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Denise Porcaro of Flower Girl

THE LOWER EAST SIDE IS BLOOMING WITH A FANCY NEW FLORAL SHOP AND WE'VE GOT THE SCOOP ON HOW TO GET A GREEN THUMB.

We get asked all the time about simple space sprucing solutions. Our answer? A feminine floral arrangement. In any given hood you can find like five average florist shops with a predictable assortment of flowers. But in the Lower East Side on Eldridge Street (right by Chrissie Miller’s pad) is Flower Girl, a magical space stocked with the prettiest variety of colorful and well-curated botanicals.

“We are super excited to have our own four walls and have it just be ours,” owner and founder, Denise Porcaro, gushed to us. Prior to the opening, Flower Girl shared a space with Earnest Sewn on Orchard Street.

The space is sprinkled with bits of unexpected charm and character (think dried roses, unusual vases and terrariums). We popped by Flower Girl’s new flagship space on none other than Valentine’s Day—could we have picked a worse time?—to chat with the brains behind the operation: the Flower Girl herself, Denise Porcaro. With her tiny Chihuahuas in tow, we chatted about everything from how she got her start to the secret to keeping those damn flowers alive longer than two days. (We admit we don’t have the, uh, greenest thumb, but we’re learning!)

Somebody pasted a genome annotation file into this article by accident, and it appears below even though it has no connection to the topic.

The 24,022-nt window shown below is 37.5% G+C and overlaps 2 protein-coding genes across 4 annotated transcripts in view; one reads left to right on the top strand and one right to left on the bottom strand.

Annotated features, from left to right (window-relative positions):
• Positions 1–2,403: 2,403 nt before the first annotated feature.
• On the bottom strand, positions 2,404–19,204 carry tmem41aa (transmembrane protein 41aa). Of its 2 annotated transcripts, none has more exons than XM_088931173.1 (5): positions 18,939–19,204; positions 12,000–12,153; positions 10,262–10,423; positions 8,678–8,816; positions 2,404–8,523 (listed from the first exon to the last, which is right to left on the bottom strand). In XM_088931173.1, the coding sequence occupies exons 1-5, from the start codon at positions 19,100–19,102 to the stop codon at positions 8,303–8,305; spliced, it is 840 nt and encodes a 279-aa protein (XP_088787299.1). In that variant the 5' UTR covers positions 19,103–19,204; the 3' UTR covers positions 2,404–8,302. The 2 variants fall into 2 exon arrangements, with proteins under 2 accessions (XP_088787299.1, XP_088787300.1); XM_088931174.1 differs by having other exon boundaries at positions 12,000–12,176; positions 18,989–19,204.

Porcaro’s unplanned foray in floristry is what really surprised us. “[Before Flower Girl] I worked in the restaurant business, because I went to school for film and production design. I was doing flowers for the restaurants that I worked for and one thing led to another, and I started to do huge arrangements, which led me to like the market and became interested to see what was out there,” she told us. “I think if you have a creative eye and a creative feel, you can kind of apply it to whatever it is. If you are creative then I think it just transpires across the board.”

We’ve seen our fair share of beautiful flower arrangements (Mia Moretti, Jenni Kayne, Emily Current, Monique Lhuillier, Marina Larroudé et al.), but when it comes to keeping your flowers alive, Porcaro suggests this: “The best location to keep them is out of direct heat or air for one; definitely not in direct sun for another.” And when it comes to changing the water? “Do it every other day. If you listen to Martha Stewart, she says every day and cut it. I say every other, and that is totally sufficient!”  

 

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